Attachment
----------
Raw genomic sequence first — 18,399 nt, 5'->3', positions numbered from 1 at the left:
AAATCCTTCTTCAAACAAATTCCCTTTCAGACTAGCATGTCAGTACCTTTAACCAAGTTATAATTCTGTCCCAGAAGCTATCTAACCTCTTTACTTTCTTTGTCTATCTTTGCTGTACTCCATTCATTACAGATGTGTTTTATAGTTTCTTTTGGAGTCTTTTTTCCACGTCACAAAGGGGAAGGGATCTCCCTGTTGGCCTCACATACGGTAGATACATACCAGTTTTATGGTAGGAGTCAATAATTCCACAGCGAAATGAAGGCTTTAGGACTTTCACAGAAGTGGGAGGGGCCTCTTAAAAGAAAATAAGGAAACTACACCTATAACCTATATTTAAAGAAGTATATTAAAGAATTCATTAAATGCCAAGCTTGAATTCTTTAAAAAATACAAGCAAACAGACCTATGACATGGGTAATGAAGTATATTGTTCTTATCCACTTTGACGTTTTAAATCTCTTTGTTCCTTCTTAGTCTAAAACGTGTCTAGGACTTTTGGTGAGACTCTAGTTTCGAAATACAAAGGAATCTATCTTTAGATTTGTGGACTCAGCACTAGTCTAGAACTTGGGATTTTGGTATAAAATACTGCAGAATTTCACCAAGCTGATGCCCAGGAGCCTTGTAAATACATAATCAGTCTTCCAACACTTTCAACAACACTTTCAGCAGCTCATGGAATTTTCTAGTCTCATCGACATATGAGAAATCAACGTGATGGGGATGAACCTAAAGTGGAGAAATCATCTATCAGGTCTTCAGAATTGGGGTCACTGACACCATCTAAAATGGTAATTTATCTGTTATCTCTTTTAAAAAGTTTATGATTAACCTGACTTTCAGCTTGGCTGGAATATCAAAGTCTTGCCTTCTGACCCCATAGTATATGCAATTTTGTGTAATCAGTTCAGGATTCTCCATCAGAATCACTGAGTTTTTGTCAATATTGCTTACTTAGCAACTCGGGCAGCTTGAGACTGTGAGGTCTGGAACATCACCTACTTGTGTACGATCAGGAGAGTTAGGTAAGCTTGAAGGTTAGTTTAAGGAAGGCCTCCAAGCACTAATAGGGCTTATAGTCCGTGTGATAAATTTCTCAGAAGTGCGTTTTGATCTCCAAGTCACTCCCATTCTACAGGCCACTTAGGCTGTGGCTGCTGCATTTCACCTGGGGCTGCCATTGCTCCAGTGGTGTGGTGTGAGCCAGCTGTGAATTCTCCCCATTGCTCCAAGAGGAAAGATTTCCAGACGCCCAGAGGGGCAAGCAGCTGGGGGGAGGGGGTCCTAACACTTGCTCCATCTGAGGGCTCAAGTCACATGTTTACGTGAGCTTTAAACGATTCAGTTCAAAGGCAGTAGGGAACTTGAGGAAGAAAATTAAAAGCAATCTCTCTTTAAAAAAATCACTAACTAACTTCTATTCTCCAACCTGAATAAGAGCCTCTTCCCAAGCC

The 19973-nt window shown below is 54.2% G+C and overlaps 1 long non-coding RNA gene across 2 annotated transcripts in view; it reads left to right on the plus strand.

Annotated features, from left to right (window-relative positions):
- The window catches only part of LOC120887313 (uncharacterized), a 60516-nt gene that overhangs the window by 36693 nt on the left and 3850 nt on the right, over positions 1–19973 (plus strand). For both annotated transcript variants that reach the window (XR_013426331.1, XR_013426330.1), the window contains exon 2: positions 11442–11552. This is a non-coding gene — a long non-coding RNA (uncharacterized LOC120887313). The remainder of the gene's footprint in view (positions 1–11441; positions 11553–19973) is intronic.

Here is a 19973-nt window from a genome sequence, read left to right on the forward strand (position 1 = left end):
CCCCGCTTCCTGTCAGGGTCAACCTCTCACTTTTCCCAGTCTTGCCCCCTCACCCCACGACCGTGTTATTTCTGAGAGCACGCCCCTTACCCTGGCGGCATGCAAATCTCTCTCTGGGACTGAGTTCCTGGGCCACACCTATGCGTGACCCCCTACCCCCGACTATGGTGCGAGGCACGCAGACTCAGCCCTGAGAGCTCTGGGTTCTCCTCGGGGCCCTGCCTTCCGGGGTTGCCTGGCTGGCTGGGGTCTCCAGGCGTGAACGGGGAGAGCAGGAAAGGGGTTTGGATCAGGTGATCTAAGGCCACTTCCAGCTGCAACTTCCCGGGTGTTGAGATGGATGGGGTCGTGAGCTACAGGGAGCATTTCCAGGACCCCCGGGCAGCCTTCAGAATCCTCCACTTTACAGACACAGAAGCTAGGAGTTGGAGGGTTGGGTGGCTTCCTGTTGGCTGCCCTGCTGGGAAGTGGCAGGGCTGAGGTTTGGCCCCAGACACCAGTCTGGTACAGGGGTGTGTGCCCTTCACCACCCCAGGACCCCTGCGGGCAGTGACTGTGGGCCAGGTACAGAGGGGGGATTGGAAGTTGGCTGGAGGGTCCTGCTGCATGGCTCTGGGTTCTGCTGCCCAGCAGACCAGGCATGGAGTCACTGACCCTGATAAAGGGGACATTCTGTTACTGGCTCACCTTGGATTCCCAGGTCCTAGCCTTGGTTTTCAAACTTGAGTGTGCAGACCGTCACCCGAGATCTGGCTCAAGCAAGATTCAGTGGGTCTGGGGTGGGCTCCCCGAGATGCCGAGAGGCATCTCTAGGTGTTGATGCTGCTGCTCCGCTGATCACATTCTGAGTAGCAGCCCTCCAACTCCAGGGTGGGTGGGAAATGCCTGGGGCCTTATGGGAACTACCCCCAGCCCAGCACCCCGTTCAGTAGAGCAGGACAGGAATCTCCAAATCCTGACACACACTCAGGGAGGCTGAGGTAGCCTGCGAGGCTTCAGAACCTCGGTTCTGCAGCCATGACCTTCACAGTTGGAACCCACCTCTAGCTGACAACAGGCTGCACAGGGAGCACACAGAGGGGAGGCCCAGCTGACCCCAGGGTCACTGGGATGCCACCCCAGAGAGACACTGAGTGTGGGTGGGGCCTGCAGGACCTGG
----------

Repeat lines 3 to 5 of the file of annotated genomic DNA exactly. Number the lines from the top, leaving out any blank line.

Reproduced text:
The 19973-nt window shown below is 54.2% G+C and overlaps 1 long non-coding RNA gene across 2 annotated transcripts in view; it reads left to right on the plus strand.

Annotated features, from left to right (window-relative positions):
- The window catches only part of LOC120887313 (uncharacterized), a 60516-nt gene that overhangs the window by 36693 nt on the left and 3850 nt on the right, over positions 1–19973 (plus strand). For both annotated transcript variants that reach the window (XR_013426331.1, XR_013426330.1), the window contains exon 2: positions 11442–11552. This is a non-coding gene — a long non-coding RNA (uncharacterized LOC120887313). The remainder of the gene's footprint in view (positions 1–11441; positions 11553–19973) is intronic.